If your sleep schedule is erratic due to work or other commitments, try to make up for the lost rest with naps. A study from the journal Industrial Health found that taking two 15-minute naps during the day decreases stress and offsets the negative effects that sleep deprivation has on the immune system.


6. Up your vitamin C

Vitamin C has been shown to inhibit viral activity and boost the immune system significantly. In a review of scientific studies, vitamin C deficiency was linked to an increased risk and severity of influenza infections.


Found in high concentrations in immune cells, vitamin C is used up quickly when the immune system faces a challenge. Unfortunately the body can't make its own or store it efficiently and it is excreted in urine. But we can boost our levels of this immune boosting nutrient through consumption of vitamin C rich fruits, vegetables and herbs such as parsley, spinach, broccoli and kiwis.


Some scientists are currently testing to see if vitamin C could be used to treat patients with coronavirus — if given in a high enough dose. Researchers at Zhongnan Hospital of Wuhan University launched a randomized clinical trial with 140 patients in February to test whether mega doses of vitamin C, delivered intravenously, could treat the viral infection. The test group will receive infusions twice a day for seven days, with each infusion containing 12g of vitamin C. (The daily recommendation for an adult man is only 90mg.)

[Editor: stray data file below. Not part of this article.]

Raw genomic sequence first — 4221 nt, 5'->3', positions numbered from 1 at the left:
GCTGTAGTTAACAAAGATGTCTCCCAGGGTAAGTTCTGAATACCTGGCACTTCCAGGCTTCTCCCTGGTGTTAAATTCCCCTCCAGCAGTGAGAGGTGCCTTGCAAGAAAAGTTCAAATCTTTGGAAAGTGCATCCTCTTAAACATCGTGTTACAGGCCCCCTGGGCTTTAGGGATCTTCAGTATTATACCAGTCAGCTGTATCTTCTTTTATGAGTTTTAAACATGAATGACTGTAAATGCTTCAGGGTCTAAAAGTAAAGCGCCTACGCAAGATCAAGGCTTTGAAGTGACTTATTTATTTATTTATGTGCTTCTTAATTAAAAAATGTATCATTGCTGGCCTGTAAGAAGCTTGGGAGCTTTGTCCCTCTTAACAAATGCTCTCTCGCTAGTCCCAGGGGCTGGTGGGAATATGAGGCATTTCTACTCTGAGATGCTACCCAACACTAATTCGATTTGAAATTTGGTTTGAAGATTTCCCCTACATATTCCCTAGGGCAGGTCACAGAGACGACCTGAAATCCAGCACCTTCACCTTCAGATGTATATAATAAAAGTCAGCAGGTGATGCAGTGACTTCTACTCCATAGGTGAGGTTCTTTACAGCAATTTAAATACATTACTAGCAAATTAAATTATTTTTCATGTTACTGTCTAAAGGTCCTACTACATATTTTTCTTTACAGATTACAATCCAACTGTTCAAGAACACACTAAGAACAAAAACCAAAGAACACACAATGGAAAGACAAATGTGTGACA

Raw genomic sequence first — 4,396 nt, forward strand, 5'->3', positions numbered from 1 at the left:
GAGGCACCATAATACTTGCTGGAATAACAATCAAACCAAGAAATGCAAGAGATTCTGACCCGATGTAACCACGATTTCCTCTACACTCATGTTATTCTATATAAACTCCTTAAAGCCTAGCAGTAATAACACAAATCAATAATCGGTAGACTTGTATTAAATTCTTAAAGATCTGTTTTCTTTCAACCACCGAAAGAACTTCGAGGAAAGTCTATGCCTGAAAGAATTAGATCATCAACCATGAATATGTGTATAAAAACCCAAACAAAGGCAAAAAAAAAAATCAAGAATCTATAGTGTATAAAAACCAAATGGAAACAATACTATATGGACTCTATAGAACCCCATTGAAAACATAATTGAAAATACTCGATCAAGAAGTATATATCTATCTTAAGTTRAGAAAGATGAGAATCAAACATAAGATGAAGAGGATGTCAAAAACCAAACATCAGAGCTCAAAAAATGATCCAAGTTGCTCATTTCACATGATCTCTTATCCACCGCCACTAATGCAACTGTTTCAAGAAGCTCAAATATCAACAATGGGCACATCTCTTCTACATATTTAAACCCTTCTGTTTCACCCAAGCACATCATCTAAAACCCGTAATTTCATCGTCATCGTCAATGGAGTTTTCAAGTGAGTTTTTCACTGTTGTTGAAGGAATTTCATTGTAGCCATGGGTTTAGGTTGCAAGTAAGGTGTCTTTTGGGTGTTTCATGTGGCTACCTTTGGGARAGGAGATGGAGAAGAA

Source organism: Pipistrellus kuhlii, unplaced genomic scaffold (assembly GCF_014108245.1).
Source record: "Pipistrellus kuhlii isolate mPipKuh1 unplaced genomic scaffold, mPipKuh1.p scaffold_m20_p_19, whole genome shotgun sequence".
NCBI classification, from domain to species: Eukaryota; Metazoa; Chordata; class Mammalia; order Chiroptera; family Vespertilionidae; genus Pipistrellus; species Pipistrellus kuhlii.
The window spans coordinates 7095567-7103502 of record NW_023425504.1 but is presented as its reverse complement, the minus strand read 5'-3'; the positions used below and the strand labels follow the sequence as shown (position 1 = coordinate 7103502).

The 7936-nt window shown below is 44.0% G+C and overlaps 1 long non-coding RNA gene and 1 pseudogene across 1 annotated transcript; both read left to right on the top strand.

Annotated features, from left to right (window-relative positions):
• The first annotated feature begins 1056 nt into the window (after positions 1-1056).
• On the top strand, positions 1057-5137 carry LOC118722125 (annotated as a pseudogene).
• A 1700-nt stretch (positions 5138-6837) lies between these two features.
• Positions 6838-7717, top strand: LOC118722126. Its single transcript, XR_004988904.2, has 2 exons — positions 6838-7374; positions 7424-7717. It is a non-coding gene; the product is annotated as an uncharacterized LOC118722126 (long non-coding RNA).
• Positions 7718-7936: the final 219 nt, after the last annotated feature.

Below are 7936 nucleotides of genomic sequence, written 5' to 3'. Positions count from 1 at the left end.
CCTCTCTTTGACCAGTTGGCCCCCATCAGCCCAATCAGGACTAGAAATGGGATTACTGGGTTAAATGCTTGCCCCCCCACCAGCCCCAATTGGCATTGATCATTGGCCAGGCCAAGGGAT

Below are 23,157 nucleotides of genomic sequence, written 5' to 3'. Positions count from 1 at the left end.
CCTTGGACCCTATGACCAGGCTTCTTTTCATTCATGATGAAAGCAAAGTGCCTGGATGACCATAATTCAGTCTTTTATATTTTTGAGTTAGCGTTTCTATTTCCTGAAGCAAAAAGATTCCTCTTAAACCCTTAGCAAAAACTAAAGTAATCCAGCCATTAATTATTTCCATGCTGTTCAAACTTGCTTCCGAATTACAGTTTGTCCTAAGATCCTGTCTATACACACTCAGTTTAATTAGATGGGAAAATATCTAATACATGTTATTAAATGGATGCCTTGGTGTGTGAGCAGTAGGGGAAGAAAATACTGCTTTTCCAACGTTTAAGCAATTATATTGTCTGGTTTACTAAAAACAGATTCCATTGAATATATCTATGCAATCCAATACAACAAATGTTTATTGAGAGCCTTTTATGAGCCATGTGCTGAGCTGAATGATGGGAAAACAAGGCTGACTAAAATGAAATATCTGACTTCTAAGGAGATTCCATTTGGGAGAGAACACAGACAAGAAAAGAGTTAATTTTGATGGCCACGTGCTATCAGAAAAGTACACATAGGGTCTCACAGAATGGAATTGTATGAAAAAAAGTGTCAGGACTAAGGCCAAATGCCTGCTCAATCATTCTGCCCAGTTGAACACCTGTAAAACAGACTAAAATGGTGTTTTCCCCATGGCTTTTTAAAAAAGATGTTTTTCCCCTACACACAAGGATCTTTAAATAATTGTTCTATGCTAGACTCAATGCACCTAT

The trial will be completed in September, and no results are yet available, according to ClinicalTrials.gov.


7. Check your vitamin D

High doses of Vitamin D has been shown to be a potent promoter of innate immune function. In fact, vitamin D triggers the release of your body’s own natural antimicrobial peptides against infectious agents, including bacteria, viruses, fungi, and parasites. If opting to supplement, it is recommended to have your vitamin D levels checked beforehand.


8. Go for probiotics.

There are hundreds of species of beneficial bacteria that reside in the digestive tract, assisting digestion, boosting nutrient assimilation, and protecting against harmful microbes. Studies show that probiotic bacteria can increase T cells, a critical class of immune responders. Another study from the journal Nutrients showed that the probiotics can increase immune responses to flu viruses too.


9. Load up on prebiotics.

According to a study in Medical Microbiology and Immunology, one of the beneficial effects of prebiotics is that they help to increase the population of beneficial bacteria in the gut. They do this by feeding and nourishing the probiotic bacteria. Other foods that have prebiotic qualities include mushrooms, garlic, leeks, onions, asparagus and chicory root.


10. Think zinc

Zinc is designed to support the body’s natural defense system as well as enhance digestion and metabolism of important vitamins, minerals, carbohydrates, and other essential nutrients.


According to researchers from Ohio State University, without zinc on board to begin with, your vulnerability to infection is increased. In addition, if you do get an infection and you are deficient in zinc you are at a disadvantage because your immune system is unable to respond appropriately.